Friday, September 7, 2012
As we've discussed in the past, a handful of states passed laws that purported to require a secret-ballot election to unionize a workforce. I say "purported" because, in the face of preemption challenges, the Attorney Generals of the states said that the measures only require secret ballots if there is an election ordered. I noted before that this basically says that the measures have absolutely no practical impact.
Acting on a preemption suit filed by the NLRB against Arizona, a district judge granted the state summary judgment. Before you get excited one way or another--or trust media reports that Arizone "won" the case, the judge's reasoning was basically that the states' interpretation of the law would, if actually followed, avoid preemption because it mirrors the NLRA. Thus, the judge stated that a preemption challenge is unripe but that the NLRB could file an as-applied challenge later if one of the states tried to apply the law differently--i.e., tried to prevent voluntary recognition. The operative portion of the decision states that:
Although Article 2 § 37 guarantees the "right to vote by secret ballot for employee representation," it does not, on its face, address how, when, or by whom these elections are conducted. Without an actual state court proceeding addressing Article 2 § 37, we are left to speculate how state litigation concerning the right to a secret ballot may arise, and precisely what conduct might be challenged. However, given that the NLRA places the responsibility on the NLRB to conduct secret ballot elections, the outcome of which is only judicially reviewable in the context of an unfair labor practice proceeding, we conclude that state court proceedings invoking Article 2 § 37's guarantee of secret ballot elections will at least arguably overlap with the NLRB's jurisdiction under § 8 of the NLRA to address unfair labor practices.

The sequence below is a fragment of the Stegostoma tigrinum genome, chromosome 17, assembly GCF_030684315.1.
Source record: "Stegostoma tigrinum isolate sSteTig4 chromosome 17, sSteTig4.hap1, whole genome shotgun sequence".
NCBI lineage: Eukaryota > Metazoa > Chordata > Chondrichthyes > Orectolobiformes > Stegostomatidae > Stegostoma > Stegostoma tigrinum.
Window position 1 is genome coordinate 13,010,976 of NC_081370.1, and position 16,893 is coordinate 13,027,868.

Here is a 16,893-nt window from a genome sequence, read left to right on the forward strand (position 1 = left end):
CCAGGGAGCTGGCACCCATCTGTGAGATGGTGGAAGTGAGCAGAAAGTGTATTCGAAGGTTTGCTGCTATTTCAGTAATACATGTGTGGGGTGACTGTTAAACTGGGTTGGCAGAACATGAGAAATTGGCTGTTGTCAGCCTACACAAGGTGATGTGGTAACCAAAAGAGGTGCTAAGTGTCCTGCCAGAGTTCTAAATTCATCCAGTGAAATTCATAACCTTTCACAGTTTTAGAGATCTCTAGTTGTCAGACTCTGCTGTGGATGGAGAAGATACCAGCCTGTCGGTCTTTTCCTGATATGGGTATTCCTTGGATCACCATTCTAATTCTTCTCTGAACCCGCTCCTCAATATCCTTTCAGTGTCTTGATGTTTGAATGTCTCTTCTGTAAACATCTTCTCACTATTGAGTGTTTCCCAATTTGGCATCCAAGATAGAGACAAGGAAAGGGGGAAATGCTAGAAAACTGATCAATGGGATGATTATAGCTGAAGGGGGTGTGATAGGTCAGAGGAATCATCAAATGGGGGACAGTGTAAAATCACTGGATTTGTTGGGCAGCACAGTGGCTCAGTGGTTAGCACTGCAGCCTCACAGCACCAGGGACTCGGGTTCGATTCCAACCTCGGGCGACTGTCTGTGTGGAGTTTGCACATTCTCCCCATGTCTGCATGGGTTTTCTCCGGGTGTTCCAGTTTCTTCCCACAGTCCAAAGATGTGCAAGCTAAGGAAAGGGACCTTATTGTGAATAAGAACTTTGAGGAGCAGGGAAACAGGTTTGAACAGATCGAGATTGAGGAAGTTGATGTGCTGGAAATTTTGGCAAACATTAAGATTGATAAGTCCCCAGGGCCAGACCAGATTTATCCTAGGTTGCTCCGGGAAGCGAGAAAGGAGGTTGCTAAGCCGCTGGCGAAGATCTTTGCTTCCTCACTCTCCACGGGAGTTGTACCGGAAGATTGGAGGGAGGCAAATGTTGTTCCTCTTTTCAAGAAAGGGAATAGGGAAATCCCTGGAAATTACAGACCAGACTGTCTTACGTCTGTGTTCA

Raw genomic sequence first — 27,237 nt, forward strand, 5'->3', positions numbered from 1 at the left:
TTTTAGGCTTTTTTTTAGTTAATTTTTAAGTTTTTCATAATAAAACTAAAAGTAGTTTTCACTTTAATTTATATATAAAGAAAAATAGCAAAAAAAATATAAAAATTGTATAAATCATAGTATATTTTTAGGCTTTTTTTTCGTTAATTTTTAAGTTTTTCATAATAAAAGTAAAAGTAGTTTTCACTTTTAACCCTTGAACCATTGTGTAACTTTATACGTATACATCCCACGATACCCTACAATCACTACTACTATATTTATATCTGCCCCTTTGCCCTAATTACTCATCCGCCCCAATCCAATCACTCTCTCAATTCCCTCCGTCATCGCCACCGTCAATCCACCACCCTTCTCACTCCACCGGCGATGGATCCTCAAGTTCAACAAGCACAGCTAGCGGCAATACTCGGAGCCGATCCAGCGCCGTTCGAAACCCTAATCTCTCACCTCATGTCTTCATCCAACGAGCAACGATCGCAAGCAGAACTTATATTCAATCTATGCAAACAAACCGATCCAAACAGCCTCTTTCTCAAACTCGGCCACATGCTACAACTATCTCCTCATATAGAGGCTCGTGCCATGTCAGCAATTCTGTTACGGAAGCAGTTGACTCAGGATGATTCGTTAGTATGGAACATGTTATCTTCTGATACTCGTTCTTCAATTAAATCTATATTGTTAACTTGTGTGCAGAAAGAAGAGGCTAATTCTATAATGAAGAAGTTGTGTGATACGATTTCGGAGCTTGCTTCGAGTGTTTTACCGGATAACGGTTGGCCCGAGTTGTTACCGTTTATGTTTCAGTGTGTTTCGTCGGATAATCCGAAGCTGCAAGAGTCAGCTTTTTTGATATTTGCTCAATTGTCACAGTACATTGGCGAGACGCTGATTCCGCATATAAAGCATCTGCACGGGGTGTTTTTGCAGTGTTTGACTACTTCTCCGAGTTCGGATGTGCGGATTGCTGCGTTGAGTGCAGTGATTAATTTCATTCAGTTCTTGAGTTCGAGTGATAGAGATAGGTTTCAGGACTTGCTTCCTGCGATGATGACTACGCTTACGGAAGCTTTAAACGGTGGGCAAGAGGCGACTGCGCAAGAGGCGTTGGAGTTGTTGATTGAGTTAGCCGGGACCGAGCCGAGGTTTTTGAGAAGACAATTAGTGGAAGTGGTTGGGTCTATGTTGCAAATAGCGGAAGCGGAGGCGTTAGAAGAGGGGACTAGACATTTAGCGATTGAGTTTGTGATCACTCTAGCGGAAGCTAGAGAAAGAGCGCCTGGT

Accordingly, the decision does nothing to undermine the NLRB's argument that any state attempt to cut-off an NLRB-approved means of unionization would be preempted. Indeed, the judge emphasized that both voluntary recognition and elections are valid means to select a union.